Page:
B. Pleading Standard

         Section 1983 provides a cause of action against any person who deprives an individual of federally guaranteed rights “under color” of state law. 42 U.S.C. § 1983. A complaint must contain “a short and plain statement of the claim showing that the pleader is entitled to relief. . . .” Fed.R.Civ.P. 8(a)(2). Detailed factual allegations are not required, but “[t]hreadbare recitals of the elements of a cause of action, supported by mere conclusory statements, do not suffice, ” Ashcroft v. Iqbal, 556 U.S. 662, 678 (2009) (citing Bell Atlantic Corp. v. Twombly, 550 U.S. 544, 555 (2007)), and courts “are not required to indulge unwarranted inferences, ” Doe I v. Wal-Mart Stores, Inc., 572 F.3d 677, 681 (9th Cir. 2009) (internal quotation marks and citation omitted). While factual allegations are accepted as true, legal conclusions are not. Iqbal, 556 U.S. at 678.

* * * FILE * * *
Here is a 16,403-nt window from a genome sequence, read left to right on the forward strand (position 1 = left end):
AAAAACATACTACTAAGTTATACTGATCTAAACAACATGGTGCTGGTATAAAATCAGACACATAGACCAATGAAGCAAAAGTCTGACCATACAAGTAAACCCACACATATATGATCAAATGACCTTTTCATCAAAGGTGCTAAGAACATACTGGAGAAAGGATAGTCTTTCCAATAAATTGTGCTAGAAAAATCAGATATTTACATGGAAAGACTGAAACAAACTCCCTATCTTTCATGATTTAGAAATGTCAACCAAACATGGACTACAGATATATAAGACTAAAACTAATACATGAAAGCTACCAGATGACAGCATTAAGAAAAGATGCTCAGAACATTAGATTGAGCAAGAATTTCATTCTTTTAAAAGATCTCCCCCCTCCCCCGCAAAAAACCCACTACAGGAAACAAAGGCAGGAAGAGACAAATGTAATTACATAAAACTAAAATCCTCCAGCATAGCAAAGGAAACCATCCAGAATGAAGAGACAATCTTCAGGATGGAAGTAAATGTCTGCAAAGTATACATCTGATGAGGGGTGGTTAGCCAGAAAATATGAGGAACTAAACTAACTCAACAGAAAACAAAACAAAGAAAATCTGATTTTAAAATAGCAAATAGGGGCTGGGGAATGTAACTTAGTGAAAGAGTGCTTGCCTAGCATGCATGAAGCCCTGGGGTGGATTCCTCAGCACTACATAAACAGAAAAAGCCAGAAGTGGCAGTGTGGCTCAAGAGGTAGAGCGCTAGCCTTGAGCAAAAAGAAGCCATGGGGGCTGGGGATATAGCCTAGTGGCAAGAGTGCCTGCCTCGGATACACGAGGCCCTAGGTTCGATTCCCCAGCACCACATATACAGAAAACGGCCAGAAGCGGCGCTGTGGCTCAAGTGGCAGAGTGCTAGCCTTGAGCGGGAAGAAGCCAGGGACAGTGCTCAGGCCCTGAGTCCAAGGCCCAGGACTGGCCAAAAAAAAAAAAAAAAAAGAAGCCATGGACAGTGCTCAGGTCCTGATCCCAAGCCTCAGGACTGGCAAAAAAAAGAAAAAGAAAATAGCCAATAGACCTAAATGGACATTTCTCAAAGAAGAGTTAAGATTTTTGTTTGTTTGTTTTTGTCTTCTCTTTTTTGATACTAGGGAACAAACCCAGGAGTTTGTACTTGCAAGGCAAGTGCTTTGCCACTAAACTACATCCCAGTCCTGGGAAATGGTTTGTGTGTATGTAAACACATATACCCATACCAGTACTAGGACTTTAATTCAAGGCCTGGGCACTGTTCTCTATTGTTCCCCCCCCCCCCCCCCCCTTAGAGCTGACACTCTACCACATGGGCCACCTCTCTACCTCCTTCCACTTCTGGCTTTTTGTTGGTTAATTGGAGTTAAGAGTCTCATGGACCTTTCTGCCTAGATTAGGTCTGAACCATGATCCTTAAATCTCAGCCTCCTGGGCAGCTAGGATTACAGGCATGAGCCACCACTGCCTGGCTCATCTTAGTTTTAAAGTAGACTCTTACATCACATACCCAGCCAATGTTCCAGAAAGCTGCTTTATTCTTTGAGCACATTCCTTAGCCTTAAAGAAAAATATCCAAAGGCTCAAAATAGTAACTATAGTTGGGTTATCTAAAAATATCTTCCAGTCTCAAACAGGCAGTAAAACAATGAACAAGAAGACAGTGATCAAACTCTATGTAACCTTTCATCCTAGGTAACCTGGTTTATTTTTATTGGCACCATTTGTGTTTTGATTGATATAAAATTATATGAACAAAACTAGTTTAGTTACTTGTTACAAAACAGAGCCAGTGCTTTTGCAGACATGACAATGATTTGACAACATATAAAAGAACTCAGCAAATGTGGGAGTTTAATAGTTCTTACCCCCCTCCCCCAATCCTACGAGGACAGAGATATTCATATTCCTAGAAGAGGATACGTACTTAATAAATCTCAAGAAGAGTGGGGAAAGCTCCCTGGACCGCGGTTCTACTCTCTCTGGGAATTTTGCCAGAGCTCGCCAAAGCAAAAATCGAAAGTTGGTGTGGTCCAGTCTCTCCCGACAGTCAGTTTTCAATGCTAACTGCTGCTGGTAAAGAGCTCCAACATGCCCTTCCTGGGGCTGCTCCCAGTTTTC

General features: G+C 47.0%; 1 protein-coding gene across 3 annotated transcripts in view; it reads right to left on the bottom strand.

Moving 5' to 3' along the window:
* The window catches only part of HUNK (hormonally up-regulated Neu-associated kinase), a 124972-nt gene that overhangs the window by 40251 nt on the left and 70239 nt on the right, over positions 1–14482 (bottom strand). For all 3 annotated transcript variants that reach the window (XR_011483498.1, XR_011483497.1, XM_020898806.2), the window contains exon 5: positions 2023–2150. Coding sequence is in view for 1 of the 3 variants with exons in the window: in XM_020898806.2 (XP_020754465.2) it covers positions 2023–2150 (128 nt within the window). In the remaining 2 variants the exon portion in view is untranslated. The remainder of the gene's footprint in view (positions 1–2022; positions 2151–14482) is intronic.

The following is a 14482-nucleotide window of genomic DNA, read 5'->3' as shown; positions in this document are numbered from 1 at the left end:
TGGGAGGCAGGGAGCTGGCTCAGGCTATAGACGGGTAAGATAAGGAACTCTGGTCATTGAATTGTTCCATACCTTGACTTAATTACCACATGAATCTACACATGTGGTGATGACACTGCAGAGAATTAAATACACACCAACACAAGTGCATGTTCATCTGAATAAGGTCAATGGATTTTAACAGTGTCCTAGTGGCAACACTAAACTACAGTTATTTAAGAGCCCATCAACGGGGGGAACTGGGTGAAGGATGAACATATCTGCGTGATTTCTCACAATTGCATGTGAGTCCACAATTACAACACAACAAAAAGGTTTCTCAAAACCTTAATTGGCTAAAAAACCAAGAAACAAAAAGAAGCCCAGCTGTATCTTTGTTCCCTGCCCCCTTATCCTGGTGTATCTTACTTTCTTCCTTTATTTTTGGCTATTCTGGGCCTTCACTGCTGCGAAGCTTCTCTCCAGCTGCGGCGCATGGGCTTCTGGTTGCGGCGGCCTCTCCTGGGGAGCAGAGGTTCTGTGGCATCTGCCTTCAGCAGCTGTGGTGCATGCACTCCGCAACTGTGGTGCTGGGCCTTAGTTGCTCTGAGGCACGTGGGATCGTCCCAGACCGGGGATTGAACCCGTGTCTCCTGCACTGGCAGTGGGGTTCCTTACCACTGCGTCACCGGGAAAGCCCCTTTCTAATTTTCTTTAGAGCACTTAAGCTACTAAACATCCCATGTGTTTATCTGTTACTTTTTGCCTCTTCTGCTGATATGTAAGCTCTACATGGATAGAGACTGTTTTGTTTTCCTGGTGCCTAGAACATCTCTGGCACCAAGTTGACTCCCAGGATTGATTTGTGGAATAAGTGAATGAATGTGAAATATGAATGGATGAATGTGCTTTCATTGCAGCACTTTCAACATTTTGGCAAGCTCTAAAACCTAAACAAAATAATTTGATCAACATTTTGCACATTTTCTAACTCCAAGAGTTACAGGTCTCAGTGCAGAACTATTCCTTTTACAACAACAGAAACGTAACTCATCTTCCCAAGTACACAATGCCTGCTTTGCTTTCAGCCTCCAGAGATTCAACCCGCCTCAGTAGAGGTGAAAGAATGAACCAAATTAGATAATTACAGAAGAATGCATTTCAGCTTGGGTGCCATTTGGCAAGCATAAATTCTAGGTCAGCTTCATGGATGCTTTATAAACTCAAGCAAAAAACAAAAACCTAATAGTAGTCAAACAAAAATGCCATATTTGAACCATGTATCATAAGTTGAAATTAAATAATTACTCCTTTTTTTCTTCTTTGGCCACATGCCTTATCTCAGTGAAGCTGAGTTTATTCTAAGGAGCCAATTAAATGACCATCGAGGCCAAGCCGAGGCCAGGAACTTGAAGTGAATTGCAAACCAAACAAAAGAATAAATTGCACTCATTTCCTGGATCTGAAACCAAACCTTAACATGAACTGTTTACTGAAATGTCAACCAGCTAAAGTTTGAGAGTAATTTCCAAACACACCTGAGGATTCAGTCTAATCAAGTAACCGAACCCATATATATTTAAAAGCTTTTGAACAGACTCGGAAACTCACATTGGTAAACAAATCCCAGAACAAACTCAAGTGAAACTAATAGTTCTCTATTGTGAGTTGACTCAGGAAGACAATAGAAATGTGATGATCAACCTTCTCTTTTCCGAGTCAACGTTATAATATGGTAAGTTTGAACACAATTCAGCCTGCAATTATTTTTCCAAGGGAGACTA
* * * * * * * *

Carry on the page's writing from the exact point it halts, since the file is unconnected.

Under section 1983, Plaintiff must demonstrate that each defendant personally participated in the deprivation of his rights. Jones v. Williams, 297 F.3d 930, 934 (9th Cir. 2002). This requires the presentation of factual allegations sufficient to state a plausible claim for relief. Iqbal, 556 U.S. at 678-79; Moss v. U.S. Secret Service, 572 F.3d 962, 969 (9th Cir. 2009). Prisoners proceeding pro se in civil rights actions are entitled to have their pleadings liberally construed and to have any doubt resolved in their favor, Hebbe v. Pliler, 627 F.3d 338, 342 (9th Cir. 2010) (citations omitted), but nevertheless, the mere possibility of misconduct falls short of meeting the plausibility standard, Iqbal, 556 U.S. at 678; Moss, 572 F.3d at 969.

         C. Plaintiff's Allegations

         Plaintiff, a paraplegic, claims he was harmed by a policy and practice of medical indifference and neglect while he was a prisoner at CSP. His essential allegations may be summarized as follows: